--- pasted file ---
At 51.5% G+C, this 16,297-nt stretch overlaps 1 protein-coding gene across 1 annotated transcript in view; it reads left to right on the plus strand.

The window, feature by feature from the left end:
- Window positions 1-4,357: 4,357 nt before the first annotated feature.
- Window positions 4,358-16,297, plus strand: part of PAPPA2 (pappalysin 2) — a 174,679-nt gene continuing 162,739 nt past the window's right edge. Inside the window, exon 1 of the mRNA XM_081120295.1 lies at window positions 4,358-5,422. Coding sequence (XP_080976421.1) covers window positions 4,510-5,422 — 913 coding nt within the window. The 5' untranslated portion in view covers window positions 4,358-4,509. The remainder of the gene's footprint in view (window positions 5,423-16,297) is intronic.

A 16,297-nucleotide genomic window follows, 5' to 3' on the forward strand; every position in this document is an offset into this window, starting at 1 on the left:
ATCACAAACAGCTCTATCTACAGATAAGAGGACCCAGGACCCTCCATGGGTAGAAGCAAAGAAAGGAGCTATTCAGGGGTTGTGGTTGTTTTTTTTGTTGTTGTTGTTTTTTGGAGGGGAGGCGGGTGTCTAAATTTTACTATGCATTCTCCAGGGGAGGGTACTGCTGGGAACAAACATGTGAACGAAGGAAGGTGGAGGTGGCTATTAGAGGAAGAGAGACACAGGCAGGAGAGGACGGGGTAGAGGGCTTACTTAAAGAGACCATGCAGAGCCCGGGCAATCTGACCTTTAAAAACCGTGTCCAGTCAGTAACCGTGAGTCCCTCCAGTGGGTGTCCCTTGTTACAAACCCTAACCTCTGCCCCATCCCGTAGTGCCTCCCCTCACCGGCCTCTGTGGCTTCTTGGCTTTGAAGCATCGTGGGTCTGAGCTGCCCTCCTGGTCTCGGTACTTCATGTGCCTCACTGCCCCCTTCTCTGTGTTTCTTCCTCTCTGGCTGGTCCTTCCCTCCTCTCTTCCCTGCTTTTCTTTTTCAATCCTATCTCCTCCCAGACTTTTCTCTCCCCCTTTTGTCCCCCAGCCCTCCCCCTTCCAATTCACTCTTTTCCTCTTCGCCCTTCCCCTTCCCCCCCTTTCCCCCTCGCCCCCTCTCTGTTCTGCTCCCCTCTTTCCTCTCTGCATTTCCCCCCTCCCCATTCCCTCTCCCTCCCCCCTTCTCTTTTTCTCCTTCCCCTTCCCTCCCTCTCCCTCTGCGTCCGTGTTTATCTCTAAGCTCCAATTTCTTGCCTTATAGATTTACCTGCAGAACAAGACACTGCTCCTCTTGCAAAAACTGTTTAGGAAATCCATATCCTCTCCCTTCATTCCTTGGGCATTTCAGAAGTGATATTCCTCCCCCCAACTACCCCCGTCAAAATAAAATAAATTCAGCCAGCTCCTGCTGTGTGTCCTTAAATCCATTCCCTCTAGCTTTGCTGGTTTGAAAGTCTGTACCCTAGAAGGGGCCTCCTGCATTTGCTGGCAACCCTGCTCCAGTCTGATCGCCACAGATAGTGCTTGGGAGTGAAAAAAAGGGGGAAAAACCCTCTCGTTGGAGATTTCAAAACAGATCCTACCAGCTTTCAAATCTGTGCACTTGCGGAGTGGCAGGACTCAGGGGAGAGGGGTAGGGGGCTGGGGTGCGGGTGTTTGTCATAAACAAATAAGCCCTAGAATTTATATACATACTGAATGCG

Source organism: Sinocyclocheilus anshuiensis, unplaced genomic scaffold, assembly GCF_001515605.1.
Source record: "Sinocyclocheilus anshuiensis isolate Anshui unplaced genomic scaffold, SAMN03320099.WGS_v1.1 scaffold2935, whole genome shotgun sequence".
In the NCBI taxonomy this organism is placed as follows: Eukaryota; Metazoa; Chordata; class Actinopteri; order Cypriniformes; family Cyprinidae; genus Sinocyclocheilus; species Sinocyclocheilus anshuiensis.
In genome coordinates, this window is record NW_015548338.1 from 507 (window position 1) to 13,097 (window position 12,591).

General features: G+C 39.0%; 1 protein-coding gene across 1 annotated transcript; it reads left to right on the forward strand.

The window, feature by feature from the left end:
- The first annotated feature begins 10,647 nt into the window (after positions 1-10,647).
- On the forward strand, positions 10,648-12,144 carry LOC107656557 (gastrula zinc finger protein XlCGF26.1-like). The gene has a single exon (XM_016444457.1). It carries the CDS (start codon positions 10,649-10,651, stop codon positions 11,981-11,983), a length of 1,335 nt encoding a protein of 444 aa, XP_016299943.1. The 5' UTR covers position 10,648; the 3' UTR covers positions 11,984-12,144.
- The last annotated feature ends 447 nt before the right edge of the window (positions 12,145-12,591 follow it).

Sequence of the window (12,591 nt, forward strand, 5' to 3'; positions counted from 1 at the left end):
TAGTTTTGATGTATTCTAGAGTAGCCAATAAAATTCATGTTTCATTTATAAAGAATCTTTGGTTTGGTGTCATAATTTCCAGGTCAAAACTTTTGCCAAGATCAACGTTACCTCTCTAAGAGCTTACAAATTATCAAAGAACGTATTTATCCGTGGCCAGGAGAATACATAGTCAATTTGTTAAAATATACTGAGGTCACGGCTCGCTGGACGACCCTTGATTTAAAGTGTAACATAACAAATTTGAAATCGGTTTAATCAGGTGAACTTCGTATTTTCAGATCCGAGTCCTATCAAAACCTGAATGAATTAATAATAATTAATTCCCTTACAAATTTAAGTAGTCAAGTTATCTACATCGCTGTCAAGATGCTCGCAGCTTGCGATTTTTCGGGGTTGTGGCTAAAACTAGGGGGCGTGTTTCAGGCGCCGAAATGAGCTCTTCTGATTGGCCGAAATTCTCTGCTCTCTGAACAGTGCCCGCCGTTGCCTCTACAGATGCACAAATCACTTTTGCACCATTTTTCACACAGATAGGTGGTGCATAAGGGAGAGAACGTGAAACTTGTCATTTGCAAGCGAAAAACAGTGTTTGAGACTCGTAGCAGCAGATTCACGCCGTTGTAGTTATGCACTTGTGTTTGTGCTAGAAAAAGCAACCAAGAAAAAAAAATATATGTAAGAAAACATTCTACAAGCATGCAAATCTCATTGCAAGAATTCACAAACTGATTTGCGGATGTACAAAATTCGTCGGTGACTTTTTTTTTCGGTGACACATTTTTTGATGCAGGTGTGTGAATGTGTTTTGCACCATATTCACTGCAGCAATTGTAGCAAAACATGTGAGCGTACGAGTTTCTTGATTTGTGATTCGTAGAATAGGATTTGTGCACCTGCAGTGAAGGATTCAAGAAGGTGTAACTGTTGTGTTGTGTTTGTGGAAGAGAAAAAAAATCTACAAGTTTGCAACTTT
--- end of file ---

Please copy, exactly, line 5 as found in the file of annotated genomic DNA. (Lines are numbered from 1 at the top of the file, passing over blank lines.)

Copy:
A 16,297-nucleotide genomic window follows, 5' to 3' on the forward strand; every position in this document is an offset into this window, starting at 1 on the left: